A study in 2015 again revealed the disturbing finding Androgen Deprivation Therapy (ADT), an antihormone therapy which is the most effective treatment yet for prostate cancer, might also increase the risk of Alzheimer's disease or dementia.

Prostate cancer remains the most common nonskin cancer among men in the United States and the second leading cause of cancer death in American men. ADT (or hormone therapy) has been shown to dramatically reduce the spread and progression of prostate cancer but it does carry risks.

A new study published this week in JAMA supports this initial finding, and provides further evidence ADT might indeed be linked to a higher likelihood of being diagnosed with Alzheimer's disease or dementia. It found that among elderly patients with prostate cancer, ADT exposure was associated with subsequent diagnosis of Alzheimer disease or dementia over a follow-up period of at least 10 years.

Alone or as part of multimodal therapy, ADT reduces the likelihood of cancer progression and mortality in high-risk localized, locally advanced, recurrent, or metastatic prostate cancer. Despite these benefits, it’s been found ADT could have long-term effects on bone, sexual, and cardiovascular health. These factors influence prostate cancer-related quality of life, functional status, and healthcare.

Scientists note the possible association between ADT exposure and cognitive dysfunction represents a growing concern. The study from the Perelman School of Medicine at the University of Pennsylvania published this week in JAMA involved 154,089 men.

Of this total, 62,330 received ADT within two years of their prostate cancer diagnosis. The other 91,759 did not. Of the patients with prostate cancer who received ADT, 13 percent were later diagnosed with Alzheimer's disease compared to 9 percent who did not receive ADT.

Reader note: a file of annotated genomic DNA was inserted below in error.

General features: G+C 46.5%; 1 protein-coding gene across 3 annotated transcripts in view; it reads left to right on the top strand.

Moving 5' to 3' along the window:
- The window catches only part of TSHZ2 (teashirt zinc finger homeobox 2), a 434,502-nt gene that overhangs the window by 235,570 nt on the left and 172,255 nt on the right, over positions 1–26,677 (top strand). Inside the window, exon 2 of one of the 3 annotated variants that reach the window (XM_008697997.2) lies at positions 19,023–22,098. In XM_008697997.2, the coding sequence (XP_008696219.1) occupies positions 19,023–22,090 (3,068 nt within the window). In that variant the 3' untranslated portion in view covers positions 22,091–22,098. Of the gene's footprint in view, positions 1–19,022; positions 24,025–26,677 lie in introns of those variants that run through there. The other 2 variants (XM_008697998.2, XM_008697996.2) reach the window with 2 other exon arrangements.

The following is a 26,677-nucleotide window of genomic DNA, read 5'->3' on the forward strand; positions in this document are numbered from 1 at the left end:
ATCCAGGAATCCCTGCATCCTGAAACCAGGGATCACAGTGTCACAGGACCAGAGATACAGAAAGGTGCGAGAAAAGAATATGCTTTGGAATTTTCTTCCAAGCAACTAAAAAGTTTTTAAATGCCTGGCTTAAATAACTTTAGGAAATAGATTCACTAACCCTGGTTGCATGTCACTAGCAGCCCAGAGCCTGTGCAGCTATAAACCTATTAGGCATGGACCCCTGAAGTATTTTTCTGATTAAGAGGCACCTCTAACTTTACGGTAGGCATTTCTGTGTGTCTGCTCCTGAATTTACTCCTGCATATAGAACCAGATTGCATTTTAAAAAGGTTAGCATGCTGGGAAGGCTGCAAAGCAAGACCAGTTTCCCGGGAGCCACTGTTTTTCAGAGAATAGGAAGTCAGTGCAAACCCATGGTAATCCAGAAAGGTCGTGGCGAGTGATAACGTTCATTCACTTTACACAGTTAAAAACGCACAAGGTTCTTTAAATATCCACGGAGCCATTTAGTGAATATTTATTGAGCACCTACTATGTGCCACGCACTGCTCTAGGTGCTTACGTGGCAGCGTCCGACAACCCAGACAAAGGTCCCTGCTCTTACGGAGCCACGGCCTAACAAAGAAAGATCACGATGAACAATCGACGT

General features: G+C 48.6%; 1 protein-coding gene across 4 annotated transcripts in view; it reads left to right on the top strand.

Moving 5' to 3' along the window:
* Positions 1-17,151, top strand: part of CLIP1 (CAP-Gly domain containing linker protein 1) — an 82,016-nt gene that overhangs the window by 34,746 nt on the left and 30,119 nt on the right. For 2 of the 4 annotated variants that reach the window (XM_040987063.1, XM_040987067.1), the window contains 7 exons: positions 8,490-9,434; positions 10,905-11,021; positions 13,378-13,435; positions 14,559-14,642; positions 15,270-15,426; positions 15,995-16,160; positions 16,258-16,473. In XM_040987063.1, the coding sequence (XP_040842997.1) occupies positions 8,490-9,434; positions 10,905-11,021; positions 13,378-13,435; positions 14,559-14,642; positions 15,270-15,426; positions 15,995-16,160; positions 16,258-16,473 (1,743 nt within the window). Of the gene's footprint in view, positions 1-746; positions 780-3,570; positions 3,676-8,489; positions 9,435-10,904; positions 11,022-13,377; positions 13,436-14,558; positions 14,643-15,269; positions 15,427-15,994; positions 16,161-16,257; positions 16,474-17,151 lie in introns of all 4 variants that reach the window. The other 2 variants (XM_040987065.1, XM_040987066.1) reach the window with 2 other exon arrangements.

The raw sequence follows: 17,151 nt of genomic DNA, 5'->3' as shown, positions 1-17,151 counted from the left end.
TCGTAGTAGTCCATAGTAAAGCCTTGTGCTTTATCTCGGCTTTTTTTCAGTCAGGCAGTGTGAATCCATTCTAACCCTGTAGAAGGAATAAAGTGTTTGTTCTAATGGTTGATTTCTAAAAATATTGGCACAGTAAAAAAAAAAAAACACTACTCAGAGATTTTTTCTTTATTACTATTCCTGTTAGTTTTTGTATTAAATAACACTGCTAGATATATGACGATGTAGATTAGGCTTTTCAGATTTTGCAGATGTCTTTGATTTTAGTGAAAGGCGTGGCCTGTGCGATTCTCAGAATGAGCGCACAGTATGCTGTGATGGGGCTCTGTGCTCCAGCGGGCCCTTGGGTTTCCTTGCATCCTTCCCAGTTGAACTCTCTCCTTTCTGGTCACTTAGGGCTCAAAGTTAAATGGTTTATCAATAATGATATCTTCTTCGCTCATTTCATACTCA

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For dementia, the number of prostate cancer patients that received ADT diagnosed with dementia jumped to 22 percent of patients as against to 16 percent that did not receive ADT. The lifetime risk for Alzheimer's dementia for men overall is 12 percent, according to data from the Framingham Heart Study.

"To our knowledge, this is one of the largest studies to date examining this association, and it followed patients for an average of eight years after their prostate cancer diagnosis,” said the study's principal investigator, Ravishankar Jayadevappa, PhD.

“Our results suggest that clinicians need to raise their awareness about potential long-term cognitive effects of hormone therapy and discuss these risks with their patients,"

Dr. Jayadevappa is a research associate professor of Geriatrics and senior fellow in the Leonard Davis Institute of Health Economics.

ADT works by reducing levels of androgens (the male hormones in the body) to stop them from stimulating prostate cancer cells to grow. It’s typically used in patients that have an advanced state of the disease, when the cancer has metastasized, or in those with a high risk of recurrence after their initial treatment.